CONGRESSIONAL oversight over the executive agencies and departments is invariably the defense of lawmakers against public and media criticism of their penchant for conducting hearings and inquiries on live TV.
Generally, congressional inquiries are a good way for keeping the executive agencies and departments under check and in balance. But as we also know, an inquisition, if made a regular feature of government, is not a healthy state of affairs. A government that suspects every member of the service will not be productive or stable.
We have to place this entire thing in perspective and under check.
Congress’ willingness and eagerness to conduct regular and meaningful oversight stems from several factors: the public’s dissatisfaction with government; revelations of executive agency abuses; influx of new legislators whose aim is to make government perform more effectively; concern that some regulatory agencies are tied too closely to industries they regulate; and the recognition by Congress that they must make every peso in the national budget count.
The competition between the administration and the opposition encourages vigorous congressional oversight.
Oversight simultaneously enables the majority and the opposition to supervise agency activities and look for ways to advance the administration’s policy goals or undermine them.
The standard rationale for oversight is that it ensures that laws are carried out according to congressional intent.
Hearings may provide dramatic episodes, the appropriations process is usually hemmed in by programmatic needs for financial stability, and statutes are often blunt instruments for control.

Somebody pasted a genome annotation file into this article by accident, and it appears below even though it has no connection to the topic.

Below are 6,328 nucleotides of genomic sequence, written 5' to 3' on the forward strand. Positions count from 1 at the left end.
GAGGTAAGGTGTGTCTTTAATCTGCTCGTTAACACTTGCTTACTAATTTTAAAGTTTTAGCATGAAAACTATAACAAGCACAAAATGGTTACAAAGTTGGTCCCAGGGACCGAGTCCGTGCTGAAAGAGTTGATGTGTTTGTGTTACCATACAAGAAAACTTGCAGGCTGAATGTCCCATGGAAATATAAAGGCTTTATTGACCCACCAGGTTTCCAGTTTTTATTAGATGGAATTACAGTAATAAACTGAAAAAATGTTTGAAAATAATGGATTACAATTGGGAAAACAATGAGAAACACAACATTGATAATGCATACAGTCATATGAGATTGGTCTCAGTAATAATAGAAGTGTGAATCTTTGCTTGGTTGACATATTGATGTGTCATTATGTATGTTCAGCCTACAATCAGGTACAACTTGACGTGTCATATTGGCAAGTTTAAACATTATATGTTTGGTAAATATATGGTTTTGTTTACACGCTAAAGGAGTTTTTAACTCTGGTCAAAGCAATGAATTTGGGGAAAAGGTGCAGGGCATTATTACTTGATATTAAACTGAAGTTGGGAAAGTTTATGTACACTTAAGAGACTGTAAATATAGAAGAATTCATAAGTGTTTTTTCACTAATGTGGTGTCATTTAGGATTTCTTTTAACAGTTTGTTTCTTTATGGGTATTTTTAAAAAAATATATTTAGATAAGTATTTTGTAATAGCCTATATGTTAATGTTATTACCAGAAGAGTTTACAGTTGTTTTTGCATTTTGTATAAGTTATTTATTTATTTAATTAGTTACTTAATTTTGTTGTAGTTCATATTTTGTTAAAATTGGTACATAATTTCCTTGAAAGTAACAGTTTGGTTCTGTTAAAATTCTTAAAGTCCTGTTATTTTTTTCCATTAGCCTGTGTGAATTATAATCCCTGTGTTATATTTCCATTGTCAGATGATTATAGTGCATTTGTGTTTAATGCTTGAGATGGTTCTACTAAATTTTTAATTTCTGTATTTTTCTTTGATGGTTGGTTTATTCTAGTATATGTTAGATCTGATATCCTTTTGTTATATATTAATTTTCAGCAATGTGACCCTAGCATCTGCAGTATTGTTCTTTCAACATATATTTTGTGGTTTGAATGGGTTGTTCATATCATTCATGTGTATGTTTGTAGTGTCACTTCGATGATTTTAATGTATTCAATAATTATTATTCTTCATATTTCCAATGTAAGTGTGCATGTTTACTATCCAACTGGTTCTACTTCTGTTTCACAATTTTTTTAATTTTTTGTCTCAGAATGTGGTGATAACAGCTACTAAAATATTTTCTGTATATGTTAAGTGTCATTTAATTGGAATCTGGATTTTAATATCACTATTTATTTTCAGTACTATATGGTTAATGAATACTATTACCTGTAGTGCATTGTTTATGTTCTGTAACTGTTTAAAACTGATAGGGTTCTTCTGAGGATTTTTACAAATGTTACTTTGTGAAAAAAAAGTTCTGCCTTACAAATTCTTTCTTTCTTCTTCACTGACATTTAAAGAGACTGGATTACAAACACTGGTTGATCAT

But then there is also the tendency to stretch Congress’ investigative authority too far, like in issuing a deluge of subpoenas and detaining uncooperative witnesses in Congress.
We recall these ground rules for oversight as we assess the ongoing inquiry of the Senate blue ribbon committee and the Senate justice and human rights committee.
At first, a few weeks back, the inquiry appeared to be about the good conduct time allowance (GCTA) scandal and some prominent jailbirds.
But then, when we looked again, we discovered that the inquiry had mutated into an investigation of the “ninja cops case,” concerning the recycling of confiscated illegal drugs, which occurred and was investigated six years ago.
And most recently it seemed to become an investigation of the director general of the Philippine National Police, Gen. Oscar Albayalde.
We are concerned that the Senate may be stretching its oversight power too far.
In this regard, we want to remind our honorable senators about a ruling rendered sometime ago by as US chief justice, Earl Warren, concerning the investigative authority of Congress. He wrote in Watkins v. United States (1957):
“There is no general authority to expose private affairs of individuals without justification in terms of the functions of Congress…Nor is the Congress a law enforcement or trial agency. These are functions of the executive and judicial departments of government.
“No inquiry is an end in itself; it must be related to, and in furtherance of, a legitimate task of the Congress.”
The current conduct of the Senate hearings skirt the limits of this guideline.
Our own Constitution also provides a useful guideline in Article VI, Sec. 21: “The Senate or the House or any of its respective committees may conduct inquiries in aid of legislation in accordance with its duly published rules of procedure. The rights of persons appearing in or affected by such inquiries shall be respected.”
In our coverage of Congress and our public affairs for so many decades, we believe it is important for Congress and the public to always be on guard against untoward developments that would distort the oversight powers of Congress.
We definitely do not want a repeat of the excesses of recent past Congresses, wherein one top public official was shamed so publicly that his only recourse was to take his own life.
Filipinos have a penchant for vowing “never again.”
On this one, we say never again should we allow a congressional inquiry to be abused and brought this low.